The saints shall unite to be parted no more.
Their loud hallelujahs fill heaven’s high dome;
They dwell with the Savior forever at home.
Home, home, sweet, sweet home.
They dwell with the Savior forever at home."
The first two stanzas of Payne’s original song ("Home, Sweet Home") with Bishop’s tune appeared in the 1937 Great Songs of the Church No. 2 edited ty E. L. Jorgenson.

     Denham’s hymn expresses the longing for the home that God is preparing for His people in heaven.

I. Stanza 1 talks about our spiritual home on earth
"’Mid scenes of confusion and creature complaints,
How sweet to my soul is communion with saints!
To find at the banquet of mercy there’s room.
And feel in the presence of Jesus at home!"
 A. In spite of the confusion and complaints of this life, the Christian can benefit from the communion or fellowship of saints: Phil. 2:1-4
 B. They will find that at the banquet of mercy there is room as they labor together for the spiritual food that does not perish: Jn. 6:27
 C. Thus, there is a feeling of home with the presence of Jesus among them: Matt. 18:20

II. Stanza 2 talks about the family of our spiritual home on earth
"Sweet bonds that unite all the children of peace,
And thrice blessed Jesus, whose love can not cease;
Though oft from Thy presence in sadness I roam,
I long to behold Thee in glory at home."
 A. Sweet are the bonds that unite all of God’s children in peace: Eph. 4:1-3
 B. And the greatest bond is the Christ who loves us and dwells in our hearts by faith: Eph. 3:17-19
 C. However, as we live in this world, we are often forced to roam or wander about away from those whom we have known and loved, as did the worthies of old: Heb. 11:37

III. Stanza 3 talks about the longing for the home in heaven
"I sigh from this body of sin to be free,
Which hinders my joy and communion with Thee;
Though now my temptations like billows may foam,
All, all will be peace when I’m with Thee at home."
 A. There are times when we sigh to be free from this body of sin which hinders perfect joy and communion with Christ, as did Paul who longed to depart and be with Christ: Phil. 1:23
 B. Some of these times are when temptations like billows may foam: Jas. 1:13-15
 C. However, such times only make us long to be with the Lord: 2 Cor. 5:1-8

IV. Stanza 4 talks about the problems that cause us to long for the home in heaven
"While here in the valley of conflict I stay,
O give me submission and strength as my day;
In all my afflictions to Thee I would come,
Rejoicing in hope of my glorious home."
 A. Yet, as long as we remain in this life, we must travel the valley of conflict and affliction: Heb. 10:32-33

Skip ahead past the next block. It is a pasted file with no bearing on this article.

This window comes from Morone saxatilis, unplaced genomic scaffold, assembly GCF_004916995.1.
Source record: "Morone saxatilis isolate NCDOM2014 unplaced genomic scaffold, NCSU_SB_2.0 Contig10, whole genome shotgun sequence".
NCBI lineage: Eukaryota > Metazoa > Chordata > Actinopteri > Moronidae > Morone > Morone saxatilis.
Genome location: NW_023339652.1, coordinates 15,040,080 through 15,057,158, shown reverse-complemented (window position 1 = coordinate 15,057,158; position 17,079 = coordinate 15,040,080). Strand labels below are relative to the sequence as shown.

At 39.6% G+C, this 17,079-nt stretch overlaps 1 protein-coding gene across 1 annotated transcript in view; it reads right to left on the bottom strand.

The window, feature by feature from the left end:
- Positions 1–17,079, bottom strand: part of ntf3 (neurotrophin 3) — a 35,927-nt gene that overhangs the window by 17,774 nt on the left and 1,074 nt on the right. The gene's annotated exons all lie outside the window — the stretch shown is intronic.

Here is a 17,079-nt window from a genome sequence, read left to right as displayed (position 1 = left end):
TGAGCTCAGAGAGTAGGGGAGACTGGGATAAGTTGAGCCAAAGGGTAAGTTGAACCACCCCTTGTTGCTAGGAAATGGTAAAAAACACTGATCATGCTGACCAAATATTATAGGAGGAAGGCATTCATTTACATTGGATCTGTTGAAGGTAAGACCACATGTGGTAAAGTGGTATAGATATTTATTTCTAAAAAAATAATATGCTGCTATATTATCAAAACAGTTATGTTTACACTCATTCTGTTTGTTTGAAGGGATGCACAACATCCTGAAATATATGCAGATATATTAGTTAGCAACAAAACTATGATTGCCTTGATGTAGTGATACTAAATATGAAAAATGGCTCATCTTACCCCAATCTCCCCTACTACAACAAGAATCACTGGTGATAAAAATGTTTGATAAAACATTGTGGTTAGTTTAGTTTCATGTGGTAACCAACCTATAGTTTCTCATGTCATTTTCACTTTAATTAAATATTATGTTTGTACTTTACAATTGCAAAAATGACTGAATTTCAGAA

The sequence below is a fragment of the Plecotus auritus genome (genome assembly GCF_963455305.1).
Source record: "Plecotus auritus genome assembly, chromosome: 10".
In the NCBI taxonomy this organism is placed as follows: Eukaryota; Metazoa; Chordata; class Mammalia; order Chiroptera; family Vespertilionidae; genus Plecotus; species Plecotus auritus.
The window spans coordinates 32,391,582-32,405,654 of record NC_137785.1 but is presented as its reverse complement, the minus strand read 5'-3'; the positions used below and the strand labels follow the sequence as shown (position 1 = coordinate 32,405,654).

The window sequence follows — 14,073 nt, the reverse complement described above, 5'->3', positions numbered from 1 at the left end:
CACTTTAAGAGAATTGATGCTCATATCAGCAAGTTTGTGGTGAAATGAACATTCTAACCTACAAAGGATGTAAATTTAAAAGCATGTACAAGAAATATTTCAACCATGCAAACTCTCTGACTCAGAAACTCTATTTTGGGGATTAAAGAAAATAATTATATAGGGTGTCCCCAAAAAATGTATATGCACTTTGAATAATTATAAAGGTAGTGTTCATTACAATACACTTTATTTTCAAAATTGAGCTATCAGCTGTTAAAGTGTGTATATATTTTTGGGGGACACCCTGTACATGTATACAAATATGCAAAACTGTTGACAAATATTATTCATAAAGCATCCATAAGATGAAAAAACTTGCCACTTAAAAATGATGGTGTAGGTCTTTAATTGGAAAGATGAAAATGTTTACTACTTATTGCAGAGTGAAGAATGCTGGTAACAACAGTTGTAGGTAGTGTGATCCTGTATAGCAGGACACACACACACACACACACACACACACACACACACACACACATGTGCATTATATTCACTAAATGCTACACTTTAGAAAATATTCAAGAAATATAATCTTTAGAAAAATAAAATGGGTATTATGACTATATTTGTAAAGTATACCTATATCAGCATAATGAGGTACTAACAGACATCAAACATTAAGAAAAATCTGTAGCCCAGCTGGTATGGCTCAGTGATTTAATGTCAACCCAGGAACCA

B. Therefore, we need to ask the Lord to give us submission and strength: Isa. 40:31
 C. And in our afflictions, with God’s help we can still be rejoicing in hope: Rom. 12:12

V. Stanza 5 talks about asking God to help us gain the home in heaven
"Whate’er Thou deniest, O give me Thy grace,
The Spirit’s sure witness and smiles of Thy face.
Endue me with patience to wait at Thy throne,
And find even now a foretaste of my home."
 A. Whatever God denies us in life, we can look to Him for grace, just as Paul did when he was denied the removal of his thorn in the flesh: 2 Cor. 12:7-9
 B. This grace brings the Spirit’s sure witness, which we may not know exactly what it is but we know that God has promised it to help us in our sufferings for Him that we may be glorified with Him: Rom. 8:16-17
 C. Therefore, we need patience or endurance to wait and not give up as we anticipate our eternal home: Heb. 10:36-39

VI. Stanza 6 talks about what will happen to usher in the home in heaven
"I long, dearest Lord, in Thy beauties to shine,
No more as an exile in sorrow to pine;
And in Thy fair image arise from the tomb,
With glorified millions to praise Thee at home."
 A. Someday, when this life is over, we shall shine in the beauties of the Lord for we shall be like Him: 1 Jn. 3:1-2
 B. This will happen when we in His fair image arise from the tomb: 1 Cor. 15:52
 C. Then, with glorified millions we shall rise to meet Him in the air and ever praise Him at home: 1 Thess. 4:16-17

     CONCL.: The short chorus continues to look forward to being at home with the Lord.
"Home, home, sweet, sweet home,
Prepare me, dear Savior, for glory, my home."
There is yet another hymn entitled "Rest In The Gospel," again anonymous so far as I know, which I have also seen set to this same tune:
1. "O saints who are weary and laden of soul,
Oppressed and distressed under error’s control,
May find in the gospel a blessed relief,
A balm for all sorrow, a solace for grief."
2. "Who trusts in that Word has the sweet hope of life,
An end of confusion and error and strife.
Its grace it imparts to the truth-seeking soul,
Who humbly submits to its righteous control."
3. "On that sacred page, O, what glory now shines!
As God’s Holy Spirit illumines its lines,
Displaying His plan in which all may rejoice,
And praise Him forever with heart and with voice."
4. "Rest! rest! O how blessed this sweet rest at last!
Like music at even when labor is past;
Like dawn after darkness, like health after pain;
Like sunshine of gladness that follows the rain."
Chorus: "Rest, rest, sweet, sweet rest!
In the gospel of grace There is sweet, blessed rest."
Yes, I will undoubtedly be called to suffer many trials and afflictions during the rest of my sojourn here on earth, but I can endure them as I cherish more and more my hope of "Glory, My Home."